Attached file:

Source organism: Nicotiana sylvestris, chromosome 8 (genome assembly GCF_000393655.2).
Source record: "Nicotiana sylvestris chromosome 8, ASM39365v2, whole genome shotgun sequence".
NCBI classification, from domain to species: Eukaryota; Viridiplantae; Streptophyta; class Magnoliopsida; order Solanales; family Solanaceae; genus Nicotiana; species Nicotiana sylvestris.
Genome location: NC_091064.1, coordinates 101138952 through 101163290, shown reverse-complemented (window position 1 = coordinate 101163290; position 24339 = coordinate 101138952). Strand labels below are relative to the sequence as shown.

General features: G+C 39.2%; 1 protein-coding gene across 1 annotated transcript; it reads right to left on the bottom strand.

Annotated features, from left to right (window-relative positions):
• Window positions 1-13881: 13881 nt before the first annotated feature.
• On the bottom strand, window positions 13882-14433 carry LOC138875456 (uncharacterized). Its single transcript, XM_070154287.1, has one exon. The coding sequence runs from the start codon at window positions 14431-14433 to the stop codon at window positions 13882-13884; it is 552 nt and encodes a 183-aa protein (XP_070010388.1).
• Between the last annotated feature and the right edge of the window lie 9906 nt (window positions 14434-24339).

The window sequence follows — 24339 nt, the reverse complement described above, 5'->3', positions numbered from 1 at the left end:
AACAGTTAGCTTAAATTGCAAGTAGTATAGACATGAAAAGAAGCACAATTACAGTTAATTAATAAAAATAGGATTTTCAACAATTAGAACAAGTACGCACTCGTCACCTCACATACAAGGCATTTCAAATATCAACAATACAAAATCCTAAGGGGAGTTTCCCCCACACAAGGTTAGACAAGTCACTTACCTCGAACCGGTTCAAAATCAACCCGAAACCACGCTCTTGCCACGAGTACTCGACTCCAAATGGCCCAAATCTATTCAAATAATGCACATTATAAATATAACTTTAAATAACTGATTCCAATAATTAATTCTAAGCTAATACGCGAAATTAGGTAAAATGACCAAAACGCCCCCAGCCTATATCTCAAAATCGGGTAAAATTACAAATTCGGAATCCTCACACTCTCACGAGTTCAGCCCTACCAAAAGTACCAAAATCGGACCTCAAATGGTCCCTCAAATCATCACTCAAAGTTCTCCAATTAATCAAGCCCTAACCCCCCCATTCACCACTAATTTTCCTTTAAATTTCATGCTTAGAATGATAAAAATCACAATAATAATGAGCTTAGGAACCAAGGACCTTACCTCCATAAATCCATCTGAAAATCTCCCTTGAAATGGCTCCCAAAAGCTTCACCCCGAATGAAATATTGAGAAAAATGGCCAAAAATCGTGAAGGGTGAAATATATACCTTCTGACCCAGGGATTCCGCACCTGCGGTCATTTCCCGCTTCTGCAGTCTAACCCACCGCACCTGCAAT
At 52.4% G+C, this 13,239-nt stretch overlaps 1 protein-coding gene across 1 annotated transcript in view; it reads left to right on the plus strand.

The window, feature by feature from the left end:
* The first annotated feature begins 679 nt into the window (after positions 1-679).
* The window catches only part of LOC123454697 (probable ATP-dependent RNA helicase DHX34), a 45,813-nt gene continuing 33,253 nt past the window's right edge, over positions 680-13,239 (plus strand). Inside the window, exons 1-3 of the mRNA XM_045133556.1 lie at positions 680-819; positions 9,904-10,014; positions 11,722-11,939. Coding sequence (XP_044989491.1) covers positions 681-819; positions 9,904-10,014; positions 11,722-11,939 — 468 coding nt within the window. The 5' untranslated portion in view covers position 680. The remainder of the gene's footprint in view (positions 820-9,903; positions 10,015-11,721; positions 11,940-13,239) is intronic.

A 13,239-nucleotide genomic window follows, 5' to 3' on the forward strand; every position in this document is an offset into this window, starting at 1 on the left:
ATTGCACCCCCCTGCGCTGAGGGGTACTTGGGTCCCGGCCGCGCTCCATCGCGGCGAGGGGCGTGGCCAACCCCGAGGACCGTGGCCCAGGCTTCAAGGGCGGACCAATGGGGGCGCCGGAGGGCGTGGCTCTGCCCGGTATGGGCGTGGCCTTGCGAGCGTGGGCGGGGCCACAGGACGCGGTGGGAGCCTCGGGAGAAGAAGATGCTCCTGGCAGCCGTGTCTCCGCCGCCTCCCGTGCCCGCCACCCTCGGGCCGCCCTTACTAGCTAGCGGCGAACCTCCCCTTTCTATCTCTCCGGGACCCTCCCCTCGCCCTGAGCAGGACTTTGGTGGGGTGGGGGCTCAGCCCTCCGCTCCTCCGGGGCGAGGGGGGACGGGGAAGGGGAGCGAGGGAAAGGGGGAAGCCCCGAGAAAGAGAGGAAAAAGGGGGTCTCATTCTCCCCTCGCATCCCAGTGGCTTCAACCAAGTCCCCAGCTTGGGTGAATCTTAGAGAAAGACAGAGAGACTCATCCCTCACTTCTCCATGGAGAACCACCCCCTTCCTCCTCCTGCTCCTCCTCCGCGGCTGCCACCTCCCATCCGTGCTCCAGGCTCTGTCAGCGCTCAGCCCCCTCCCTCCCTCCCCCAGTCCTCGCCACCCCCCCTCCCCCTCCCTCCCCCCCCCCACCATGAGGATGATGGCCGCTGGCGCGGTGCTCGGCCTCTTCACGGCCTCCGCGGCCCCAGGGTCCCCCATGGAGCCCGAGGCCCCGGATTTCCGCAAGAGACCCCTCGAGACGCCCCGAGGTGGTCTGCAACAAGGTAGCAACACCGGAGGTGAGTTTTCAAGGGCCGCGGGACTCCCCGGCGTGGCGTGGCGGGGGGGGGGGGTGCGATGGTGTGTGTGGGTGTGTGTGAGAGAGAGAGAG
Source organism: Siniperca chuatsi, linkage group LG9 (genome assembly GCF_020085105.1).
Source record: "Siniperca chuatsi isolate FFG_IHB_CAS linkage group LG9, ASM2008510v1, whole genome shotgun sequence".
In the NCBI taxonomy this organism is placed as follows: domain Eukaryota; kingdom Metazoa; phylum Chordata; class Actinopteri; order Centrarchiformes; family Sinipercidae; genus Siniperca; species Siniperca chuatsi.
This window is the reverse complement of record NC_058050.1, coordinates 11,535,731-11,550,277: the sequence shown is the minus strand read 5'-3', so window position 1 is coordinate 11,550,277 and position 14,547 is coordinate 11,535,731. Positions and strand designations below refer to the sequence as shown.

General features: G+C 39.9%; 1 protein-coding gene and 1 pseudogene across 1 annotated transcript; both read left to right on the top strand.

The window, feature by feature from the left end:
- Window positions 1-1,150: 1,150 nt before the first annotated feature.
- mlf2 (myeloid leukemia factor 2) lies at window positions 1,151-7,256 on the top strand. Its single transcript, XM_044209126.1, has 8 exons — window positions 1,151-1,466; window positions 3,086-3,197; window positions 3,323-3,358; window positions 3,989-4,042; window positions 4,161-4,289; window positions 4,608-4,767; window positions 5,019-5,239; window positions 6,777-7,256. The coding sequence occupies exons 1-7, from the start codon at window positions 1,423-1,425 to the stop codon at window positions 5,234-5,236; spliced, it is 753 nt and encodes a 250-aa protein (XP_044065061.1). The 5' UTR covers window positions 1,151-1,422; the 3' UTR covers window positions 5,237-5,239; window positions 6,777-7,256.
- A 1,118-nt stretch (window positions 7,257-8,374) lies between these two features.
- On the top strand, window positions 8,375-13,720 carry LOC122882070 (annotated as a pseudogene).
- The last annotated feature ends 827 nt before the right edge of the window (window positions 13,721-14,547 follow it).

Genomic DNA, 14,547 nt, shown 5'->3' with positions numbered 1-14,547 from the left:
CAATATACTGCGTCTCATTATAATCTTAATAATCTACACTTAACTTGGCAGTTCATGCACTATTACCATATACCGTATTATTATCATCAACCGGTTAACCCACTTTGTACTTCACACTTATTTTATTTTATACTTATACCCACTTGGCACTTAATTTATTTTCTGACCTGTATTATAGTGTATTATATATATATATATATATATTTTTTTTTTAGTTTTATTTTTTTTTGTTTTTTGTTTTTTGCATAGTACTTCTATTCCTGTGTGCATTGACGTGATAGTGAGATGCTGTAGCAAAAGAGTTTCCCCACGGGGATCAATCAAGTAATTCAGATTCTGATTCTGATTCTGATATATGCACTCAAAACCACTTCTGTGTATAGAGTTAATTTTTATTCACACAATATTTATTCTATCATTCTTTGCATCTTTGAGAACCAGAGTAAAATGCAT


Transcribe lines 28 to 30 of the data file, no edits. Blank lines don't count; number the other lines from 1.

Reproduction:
- The last annotated feature ends 827 nt before the right edge of the window (window positions 13,721-14,547 follow it).

Genomic DNA, 14,547 nt, shown 5'->3' with positions numbered 1-14,547 from the left:
CAATATACTGCGTCTCATTATAATCTTAATAATCTACACTTAACTTGGCAGTTCATGCACTATTACCATATACCGTATTATTATCATCAACCGGTTAACCCACTTTGTACTTCACACTTATTTTATTTTATACTTATACCCACTTGGCACTTAATTTATTTTCTGACCTGTATTATAGTGTATTATATATATATATATATATATTTTTTTTTTAGTTTTATTTTTTTTTGTTTTTTGTTTTTTGCATAGTACTTCTATTCCTGTGTGCATTGACGTGATAGTGAGATGCTGTAGCAAAAGAGTTTCCCCACGGGGATCAATCAAGTAATTCAGATTCTGATTCTGATTCTGATATATGCACTCAAAACCACTTCTGTGTATAGAGTTAATTTTTATTCACACAATATTTATTCTATCATTCTTTGCATCTTTGAGAACCAGAGTAAAATGCAT